The fourth coordinate (the 8 columns) show different coherence widths from 6x red wavelength up to 48x red wavelength. In this paper the coherence width (as measured by the slit distance that causes the interfering waves to drop to 50%) is shown to go from about 7x sun's main wavelength in foggy/overcast sky to 80x on a clear day, so this corresponds quite well to the range I used.
There are clearly different colours in the reflected light, which would show themselves as glistening from a sharp light source. However, from a diffuse sky one must also integrate along any pixel row, and the overall colour on average is warm, with roughly 20% more red than blue.

Here we see an equivalent for a random curve. The profiles are a little less clear and asymmetric in the downward diagonal. But it remains the case that the average colour is similarly red-shifted.

Given the diagonal symmetry above for the Koch curve, we don't lose much by looking at just the downward diagonal (view angle = incident angle) and so we can plot the colour against just incident angle (small x) for continuously increasing dimension 1+n^2 for n=0 to 0.5, again each column is for increasing interference width:
Note that in this and the diagram above we only look at the few angles where the ray lengths on a flat surface cover an integer number of wavelengths, this prevents colour biases for these small coherence widths. This explains the small (and growing) width of each column.

As you can see, the reflections are colourful and show vertical lines that represent angles of high reflection where the angle increases with Koch dimension as expected. The lines have two properties, firstly they fade in an out, probably fading in when the continuous high reflection angle best matches the discrete displayed angles; secondly the line colour cycles through the spectrum with increasing fractal dimension, again as you would expect. Lastly the colours cycle more quickly with increasing dimension for the smaller wavelength light (columns to the right), which due to fractals' scale symmetry represents a wider coherent light wave, or more coherent light, and would give a more sensitive speckling.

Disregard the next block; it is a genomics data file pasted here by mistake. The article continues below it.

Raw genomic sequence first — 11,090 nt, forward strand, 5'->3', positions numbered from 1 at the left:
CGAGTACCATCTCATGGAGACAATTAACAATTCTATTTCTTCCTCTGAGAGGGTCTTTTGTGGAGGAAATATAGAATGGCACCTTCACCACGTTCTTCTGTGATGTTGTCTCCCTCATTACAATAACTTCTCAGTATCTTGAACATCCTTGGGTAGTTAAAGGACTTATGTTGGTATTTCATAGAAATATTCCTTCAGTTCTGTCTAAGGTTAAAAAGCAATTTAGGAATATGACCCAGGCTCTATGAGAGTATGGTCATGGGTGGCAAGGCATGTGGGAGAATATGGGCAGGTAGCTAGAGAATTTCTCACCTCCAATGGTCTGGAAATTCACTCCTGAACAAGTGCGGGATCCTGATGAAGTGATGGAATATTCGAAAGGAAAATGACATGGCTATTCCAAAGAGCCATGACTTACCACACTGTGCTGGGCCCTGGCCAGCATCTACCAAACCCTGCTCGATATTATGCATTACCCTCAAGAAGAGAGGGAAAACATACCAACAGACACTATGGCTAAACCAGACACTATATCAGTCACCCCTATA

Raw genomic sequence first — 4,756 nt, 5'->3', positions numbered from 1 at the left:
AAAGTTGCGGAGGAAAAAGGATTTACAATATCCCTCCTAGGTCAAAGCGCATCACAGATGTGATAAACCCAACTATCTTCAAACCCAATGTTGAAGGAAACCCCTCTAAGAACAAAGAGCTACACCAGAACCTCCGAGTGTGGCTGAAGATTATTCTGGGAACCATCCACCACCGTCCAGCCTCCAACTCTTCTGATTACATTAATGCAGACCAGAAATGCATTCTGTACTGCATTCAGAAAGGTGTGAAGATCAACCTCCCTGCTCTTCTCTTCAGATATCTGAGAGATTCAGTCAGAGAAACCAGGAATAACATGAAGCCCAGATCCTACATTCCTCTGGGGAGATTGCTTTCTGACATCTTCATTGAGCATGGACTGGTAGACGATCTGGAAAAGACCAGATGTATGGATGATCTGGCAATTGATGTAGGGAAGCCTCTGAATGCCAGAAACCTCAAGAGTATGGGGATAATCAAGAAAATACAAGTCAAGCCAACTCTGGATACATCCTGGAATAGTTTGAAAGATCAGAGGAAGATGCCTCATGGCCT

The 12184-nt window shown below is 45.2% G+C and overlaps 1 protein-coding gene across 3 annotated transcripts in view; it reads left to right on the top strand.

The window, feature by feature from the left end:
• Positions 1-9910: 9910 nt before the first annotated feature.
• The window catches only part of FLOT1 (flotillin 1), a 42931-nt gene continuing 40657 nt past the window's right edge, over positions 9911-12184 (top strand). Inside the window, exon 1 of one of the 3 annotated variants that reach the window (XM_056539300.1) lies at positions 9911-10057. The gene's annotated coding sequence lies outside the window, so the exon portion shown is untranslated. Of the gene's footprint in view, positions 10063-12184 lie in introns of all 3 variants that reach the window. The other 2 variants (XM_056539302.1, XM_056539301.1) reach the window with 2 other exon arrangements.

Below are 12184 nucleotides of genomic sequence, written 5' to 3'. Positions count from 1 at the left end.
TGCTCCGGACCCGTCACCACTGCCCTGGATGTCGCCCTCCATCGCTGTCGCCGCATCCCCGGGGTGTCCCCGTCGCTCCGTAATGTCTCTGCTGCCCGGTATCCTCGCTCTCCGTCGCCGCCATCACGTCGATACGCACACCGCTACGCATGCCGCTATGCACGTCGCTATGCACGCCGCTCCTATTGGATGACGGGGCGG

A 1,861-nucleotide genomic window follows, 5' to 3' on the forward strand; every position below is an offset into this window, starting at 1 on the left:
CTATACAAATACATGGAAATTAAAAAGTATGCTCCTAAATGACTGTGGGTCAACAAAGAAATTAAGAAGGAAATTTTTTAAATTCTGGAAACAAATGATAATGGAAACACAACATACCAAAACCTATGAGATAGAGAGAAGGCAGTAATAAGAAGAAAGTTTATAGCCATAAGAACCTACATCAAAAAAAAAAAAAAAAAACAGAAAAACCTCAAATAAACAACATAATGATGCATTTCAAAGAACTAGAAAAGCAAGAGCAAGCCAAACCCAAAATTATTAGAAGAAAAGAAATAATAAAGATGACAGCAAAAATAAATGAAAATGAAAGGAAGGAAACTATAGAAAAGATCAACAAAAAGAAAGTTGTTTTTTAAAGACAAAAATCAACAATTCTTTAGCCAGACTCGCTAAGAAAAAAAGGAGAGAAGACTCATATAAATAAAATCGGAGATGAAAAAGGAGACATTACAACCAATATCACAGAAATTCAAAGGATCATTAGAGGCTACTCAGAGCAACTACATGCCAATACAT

The vertical lines just to the right of each column give the integration over all incident angles, so the colour of the curve if it were lit by light from all angles. It is less colourful but still varies between warm and cold, however, consistent with above, the average colour is red shifted.

The above images use very few view angles to avoid the colour bias, we can also avoid the colour bias by looking at the curve head-on, and can therefore look at a continuous increase in the colour frequency on the x axis, against increasing dimension downwards on the y axis:
Both images normalise the light wavelength relative to the 'lift height' of the curve for each dimension. The left image shows this directly and you can see the horizontal sinusoidal nature of the reflection intensity with light frequency, naturally this sinusoidal spectral intensity will be seen as a colour of hue that varies with the light frequency (relative to coherence width), on the right this is depicted... one can think of the x axis as now representing an increase in the coherence width (more coherent light).

We can also choose to ignore the colour bias from view angle and just display the continuous view angle (x axis) against increasing light frequency (downwards) for five dimensions from roughly 1 to 2.
Notice that as the dimension increases it tends towards two vertical bars (the separation or view angle difference, increasing with dimension). These bars represent the increasingly flat (high reflectance) sides of the Koch curve that becomes a triangle at dimension 2. Intermediate dimensions show speckled patterns that cause both glimmering and colours. Interestingly these appear quite fractal-like in themselves, probably a polar plot would be less distorted.

All the above were for a single Koch curve patch over the coherence width, which in reality is usually very small. It remains to consider what the macroscopic fractal will look like. We must apply the same interference for all pixels along the width of the macroscopic fractal:

Since we can't limit to integer view angles, we choose a different means to avoid colour biasing due to the finite coherent width (which we make about 2 pixel widths), firstly we weight the light contributions to ramp down at both sides of the light beam (a parabola, see bottom of figure below), secondly we make the higher wavelength light have a proportionally higher coherence width, as shown in the figure below.

Below we show such a fractal lit directly head on (left) and lit one radian from the left side (right). for increasing coherence width (downwards) from 1 pixel to 8 pixels. Each column is increasing dimension from 1 (top).